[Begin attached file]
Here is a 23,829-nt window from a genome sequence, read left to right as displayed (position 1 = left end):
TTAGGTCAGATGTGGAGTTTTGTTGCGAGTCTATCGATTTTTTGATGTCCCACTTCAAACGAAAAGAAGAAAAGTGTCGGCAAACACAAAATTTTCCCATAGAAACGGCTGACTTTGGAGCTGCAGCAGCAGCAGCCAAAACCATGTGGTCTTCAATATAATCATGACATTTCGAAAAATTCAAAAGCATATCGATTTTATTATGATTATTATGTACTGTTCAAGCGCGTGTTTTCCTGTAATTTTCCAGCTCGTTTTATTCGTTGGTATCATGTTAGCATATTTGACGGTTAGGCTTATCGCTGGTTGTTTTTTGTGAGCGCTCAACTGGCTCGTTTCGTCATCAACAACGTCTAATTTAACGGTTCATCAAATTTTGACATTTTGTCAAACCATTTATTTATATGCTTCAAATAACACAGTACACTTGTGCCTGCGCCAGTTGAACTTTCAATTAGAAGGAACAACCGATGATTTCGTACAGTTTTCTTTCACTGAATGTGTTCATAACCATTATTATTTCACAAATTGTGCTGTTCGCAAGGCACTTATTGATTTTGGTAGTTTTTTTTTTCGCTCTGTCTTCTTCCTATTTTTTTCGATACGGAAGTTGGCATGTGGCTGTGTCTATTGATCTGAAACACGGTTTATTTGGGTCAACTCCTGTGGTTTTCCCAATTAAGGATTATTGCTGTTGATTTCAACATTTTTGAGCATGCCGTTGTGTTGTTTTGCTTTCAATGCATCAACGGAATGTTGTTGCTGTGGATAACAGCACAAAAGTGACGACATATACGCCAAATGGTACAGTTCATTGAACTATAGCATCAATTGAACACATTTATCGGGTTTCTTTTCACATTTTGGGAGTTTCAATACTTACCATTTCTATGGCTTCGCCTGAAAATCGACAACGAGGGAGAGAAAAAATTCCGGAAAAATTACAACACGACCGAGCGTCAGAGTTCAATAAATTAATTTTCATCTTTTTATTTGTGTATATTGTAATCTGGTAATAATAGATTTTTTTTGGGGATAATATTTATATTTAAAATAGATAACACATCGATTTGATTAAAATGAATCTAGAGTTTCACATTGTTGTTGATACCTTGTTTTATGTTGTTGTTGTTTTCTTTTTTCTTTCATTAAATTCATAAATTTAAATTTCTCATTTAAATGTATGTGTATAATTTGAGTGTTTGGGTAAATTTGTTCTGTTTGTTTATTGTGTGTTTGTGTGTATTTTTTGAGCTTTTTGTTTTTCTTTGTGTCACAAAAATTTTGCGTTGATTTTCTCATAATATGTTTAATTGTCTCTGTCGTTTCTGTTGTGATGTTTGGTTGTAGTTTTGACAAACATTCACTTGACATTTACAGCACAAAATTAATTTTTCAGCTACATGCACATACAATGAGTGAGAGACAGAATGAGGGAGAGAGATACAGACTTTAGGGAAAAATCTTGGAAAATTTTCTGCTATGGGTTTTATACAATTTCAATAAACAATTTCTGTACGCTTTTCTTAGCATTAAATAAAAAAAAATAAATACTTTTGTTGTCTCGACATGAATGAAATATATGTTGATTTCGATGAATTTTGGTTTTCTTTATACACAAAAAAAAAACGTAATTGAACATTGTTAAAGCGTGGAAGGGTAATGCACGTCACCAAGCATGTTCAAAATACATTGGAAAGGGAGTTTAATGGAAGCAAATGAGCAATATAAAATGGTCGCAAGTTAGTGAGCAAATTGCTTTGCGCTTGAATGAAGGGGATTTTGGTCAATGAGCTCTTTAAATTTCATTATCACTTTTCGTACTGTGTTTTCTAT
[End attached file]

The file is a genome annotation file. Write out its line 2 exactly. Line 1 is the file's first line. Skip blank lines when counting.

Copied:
TTAGGTCAGATGTGGAGTTTTGTTGCGAGTCTATCGATTTTTTGATGTCCCACTTCAAACGAAAAGAAGAAAAGTGTCGGCAAACACAAAATTTTCCCATAGAAACGGCTGACTTTGGAGCTGCAGCAGCAGCAGCCAAAACCATGTGGTCTTCAATATAATCATGACATTTCGAAAAATTCAAAAGCATATCGATTTTATTATGATTATTATGTACTGTTCAAGCGCGTGTTTTCCTGTAATTTTCCAGCTCGTTTTATTCGTTGGTATCATGTTAGCATATTTGACGGTTAGGCTTATCGCTGGTTGTTTTTTGTGAGCGCTCAACTGGCTCGTTTCGTCATCAACAACGTCTAATTTAACGGTTCATCAAATTTTGACATTTTGTCAAACCATTTATTTATATGCTTCAAATAACACAGTACACTTGTGCCTGCGCCAGTTGAACTTTCAATTAGAAGGAACAACCGATGATTTCGTACAGTTTTCTTTCACTGAATGTGTTCATAACCATTATTATTTCACAAATTGTGCTGTTCGCAAGGCACTTATTGATTTTGGTAGTTTTTTTTTTCGCTCTGTCTTCTTCCTATTTTTTTCGATACGGAAGTTGGCATGTGGCTGTGTCTATTGATCTGAAACACGGTTTATTTGGGTCAACTCCTGTGGTTTTCCCAATTAAGGATTATTGCTGTTGATTTCAACATTTTTGAGCATGCCGTTGTGTTGTTTTGCTTTCAATGCATCAACGGAATGTTGTTGCTGTGGATAACAGCACAAAAGTGACGACATATACGCCAAATGGTACAGTTCATTGAACTATAGCATCAATTGAACACATTTATCGGGTTTCTTTTCACATTTTGGGAGTTTCAATACTTACCATTTCTATGGCTTCGCCTGAAAATCGACAACGAGGGAGAGAAAAAATTCCGGAAAAATTACAACACGACCGAGCGTCAGAGTTCAATAAATTAATTTTCATCTTTTTATTTGTGTATATTGTAATCTGGTAATAATAGATTTTTTTTGGGGATAATATTTATATTTAAAATAGATAACACATCGATTTGATTAAAATGAATCTAGAGTTTCACATTGTTGTTGATACCTTGTTTTATGTTGTTGTTGTTTTCTTTTTTCTTTCATTAAATTCATAAATTTAAATTTCTCATTTAAATGTATGTGTATAATTTGAGTGTTTGGGTAAATTTGTTCTGTTTGTTTATTGTGTGTTTGTGTGTATTTTTTGAGCTTTTTGTTTTTCTTTGTGTCACAAAAATTTTGCGTTGATTTTCTCATAATATGTTTAATTGTCTCTGTCGTTTCTGTTGTGATGTTTGGTTGTAGTTTTGACAAACATTCACTTGACATTTACAGCACAAAATTAATTTTTCAGCTACATGCACATACAATGAGTGAGAGACAGAATGAGGGAGAGAGATACAGACTTTAGGGAAAAATCTTGGAAAATTTTCTGCTATGGGTTTTATACAATTTCAATAAACAATTTCTGTACGCTTTTCTTAGCATTAAATAAAAAAAAATAAATACTTTTGTTGTCTCGACATGAATGAAATATATGTTGATTTCGATGAATTTTGGTTTTCTTTATACACAAAAAAAAAACGTAATTGAACATTGTTAAAGCGTGGAAGGGTAATGCACGTCACCAAGCATGTTCAAAATACATTGGAAAGGGAGTTTAATGGAAGCAAATGAGCAATATAAAATGGTCGCAAGTTAGTGAGCAAATTGCTTTGCGCTTGAATGAAGGGGATTTTGGTCAATGAGCTCTTTAAATTTCATTATCACTTTTCGTACTGTGTTTTCTAT